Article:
Hospice vs. Palliative Care
When patients are offered a palliative care consult, it is assumed something must be wrong to the point of end-of-life care is being requested. This can put that person in a defensive, depressed, or any other negative mood. What many people don’t know is that palliative care and hospice care are two different types of care. It is ok to question your doctor when being offered one of these types of care, but you also must know what the end goal is for each of them. This may help calm your emotions and form better questions to ask your care team.
What is palliative care?
According to the NIH, "Palliative care is a resource for anyone living with a serious illness, such as heart failure, COPD, cancer, dementia, Parkinson’s disease, and many others. Palliative care can be helpful at any stage of illness and is best provided from the point of diagnosis.”1
While palliative care officially comes from a palliative care team of doctors and nurses, we actually all do some form of palliative care since diagnosis. Palliative care is meant to help minimize pain and suffering from a disease but still fight and attempt to cure or stabilize your illness. This is by no means end-of-life care and should not be thought of that way. More than likely a palliative care consultation will be officially requested when your primary care doctor or cardiologist needs help controlling pain or discomfort from your illness, but it is still not meant to be end-of-life care.
What is hospice care?
On hospice care, the NIH states: “Like palliative care, hospice provides comprehensive comfort care as well as support for the family, but, in hospice, attempts to cure the person’s illness are stopped. Hospice is provided for a person with a terminal illness whose doctor believes he or she has 6 months or less to live if the illness runs its natural course.”1
As you can see, the main difference in the two is palliative care allows to continue fighting the disease, and hospice you stop fighting and are made comfortable while the disease runs its course. One thing to note, even if you start hospice care, at any point you can stop and continue to fight the disease. It is not a final decision. You can also live much longer on hospice care. It does not stop at six months. If you were to live a year, you can be on hospice the entire time. It is simply based on a doctor’s estimate on how long you should survive untreated.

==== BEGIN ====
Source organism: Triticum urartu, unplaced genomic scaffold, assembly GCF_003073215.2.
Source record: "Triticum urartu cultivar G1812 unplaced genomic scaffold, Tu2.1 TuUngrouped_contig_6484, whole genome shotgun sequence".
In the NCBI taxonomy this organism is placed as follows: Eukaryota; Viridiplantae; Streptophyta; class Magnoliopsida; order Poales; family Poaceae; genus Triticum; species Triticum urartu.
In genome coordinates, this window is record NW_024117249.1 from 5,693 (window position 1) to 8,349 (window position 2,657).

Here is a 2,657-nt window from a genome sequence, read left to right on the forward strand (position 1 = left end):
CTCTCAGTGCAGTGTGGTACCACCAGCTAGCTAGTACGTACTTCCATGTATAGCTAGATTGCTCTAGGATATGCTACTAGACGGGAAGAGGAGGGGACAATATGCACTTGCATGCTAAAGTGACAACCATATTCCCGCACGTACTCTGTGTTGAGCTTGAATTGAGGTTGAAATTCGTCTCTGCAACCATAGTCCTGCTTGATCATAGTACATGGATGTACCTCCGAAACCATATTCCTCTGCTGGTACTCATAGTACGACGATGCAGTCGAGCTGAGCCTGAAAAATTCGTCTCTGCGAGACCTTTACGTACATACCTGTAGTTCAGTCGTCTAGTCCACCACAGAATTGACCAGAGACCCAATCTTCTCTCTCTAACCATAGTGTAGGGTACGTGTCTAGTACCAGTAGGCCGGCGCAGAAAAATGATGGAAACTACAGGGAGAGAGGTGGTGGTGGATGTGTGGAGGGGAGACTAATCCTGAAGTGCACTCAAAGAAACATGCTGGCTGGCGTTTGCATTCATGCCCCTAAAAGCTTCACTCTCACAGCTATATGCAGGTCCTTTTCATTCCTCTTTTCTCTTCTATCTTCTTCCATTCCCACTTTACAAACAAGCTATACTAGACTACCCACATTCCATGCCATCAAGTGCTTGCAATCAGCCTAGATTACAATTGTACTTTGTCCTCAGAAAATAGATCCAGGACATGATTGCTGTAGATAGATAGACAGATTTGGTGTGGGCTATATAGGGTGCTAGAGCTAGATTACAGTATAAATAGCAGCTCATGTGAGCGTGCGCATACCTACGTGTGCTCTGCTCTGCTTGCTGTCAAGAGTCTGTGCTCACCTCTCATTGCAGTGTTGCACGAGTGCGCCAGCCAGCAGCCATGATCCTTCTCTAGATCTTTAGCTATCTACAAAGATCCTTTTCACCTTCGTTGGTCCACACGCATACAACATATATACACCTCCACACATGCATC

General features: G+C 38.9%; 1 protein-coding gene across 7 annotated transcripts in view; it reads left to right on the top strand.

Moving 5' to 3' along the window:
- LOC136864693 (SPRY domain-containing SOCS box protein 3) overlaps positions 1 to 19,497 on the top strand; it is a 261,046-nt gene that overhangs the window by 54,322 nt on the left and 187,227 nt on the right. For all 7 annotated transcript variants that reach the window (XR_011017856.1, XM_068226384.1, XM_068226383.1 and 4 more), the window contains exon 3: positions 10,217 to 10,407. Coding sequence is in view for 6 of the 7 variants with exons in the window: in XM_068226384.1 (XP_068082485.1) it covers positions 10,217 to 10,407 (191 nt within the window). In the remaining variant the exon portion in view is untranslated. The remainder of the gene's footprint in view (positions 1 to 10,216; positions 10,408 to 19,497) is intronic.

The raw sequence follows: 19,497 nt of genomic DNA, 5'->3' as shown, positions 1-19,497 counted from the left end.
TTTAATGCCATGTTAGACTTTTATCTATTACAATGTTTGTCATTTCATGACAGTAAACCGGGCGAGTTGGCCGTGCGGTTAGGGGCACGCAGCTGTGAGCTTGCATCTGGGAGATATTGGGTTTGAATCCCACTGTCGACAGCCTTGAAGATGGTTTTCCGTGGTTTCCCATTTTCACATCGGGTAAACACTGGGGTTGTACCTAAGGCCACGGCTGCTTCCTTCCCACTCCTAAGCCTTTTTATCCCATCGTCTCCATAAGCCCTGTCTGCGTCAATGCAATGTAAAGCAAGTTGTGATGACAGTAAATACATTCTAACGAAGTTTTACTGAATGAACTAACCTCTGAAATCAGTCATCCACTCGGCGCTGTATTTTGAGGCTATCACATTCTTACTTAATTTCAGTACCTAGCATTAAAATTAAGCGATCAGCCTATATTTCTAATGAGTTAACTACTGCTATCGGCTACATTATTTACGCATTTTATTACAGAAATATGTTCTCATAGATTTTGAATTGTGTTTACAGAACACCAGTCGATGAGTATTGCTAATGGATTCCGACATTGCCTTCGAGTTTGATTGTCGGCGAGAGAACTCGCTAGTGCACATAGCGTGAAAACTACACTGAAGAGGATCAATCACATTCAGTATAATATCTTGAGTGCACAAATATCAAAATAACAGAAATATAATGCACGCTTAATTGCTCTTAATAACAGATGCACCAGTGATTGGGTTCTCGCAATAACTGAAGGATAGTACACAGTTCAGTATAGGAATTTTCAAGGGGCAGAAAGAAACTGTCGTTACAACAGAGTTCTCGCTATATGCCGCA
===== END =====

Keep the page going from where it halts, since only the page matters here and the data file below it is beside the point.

Where do palliative care and hospice take place?
Palliative care generally does not take place specifically outside a medical setting unless something you need dictates this. You may need some medication or treatments, but most of this will happen in a hospital or office setting. Hospice can take place in your home allowing you to not be in a hospital and finish life where you choose. You will have access to the hospice team 24/7 and possibly have a staff at your home full time.
Hopefully this will help you
As you can see, there are a few main differences in palliative and hospice care that are important to know. Hopefully, this will help you formulate some questions to ask your doctor, and if you want to fight, but are suffering despite what your primary care team does to help, you may want to request a palliative care consultation to see how they can help you. Now that you know palliative care is not end-of-life care like hospice, don’t be afraid to explore it as an option.
Do you use exercise to help manage your heart failure?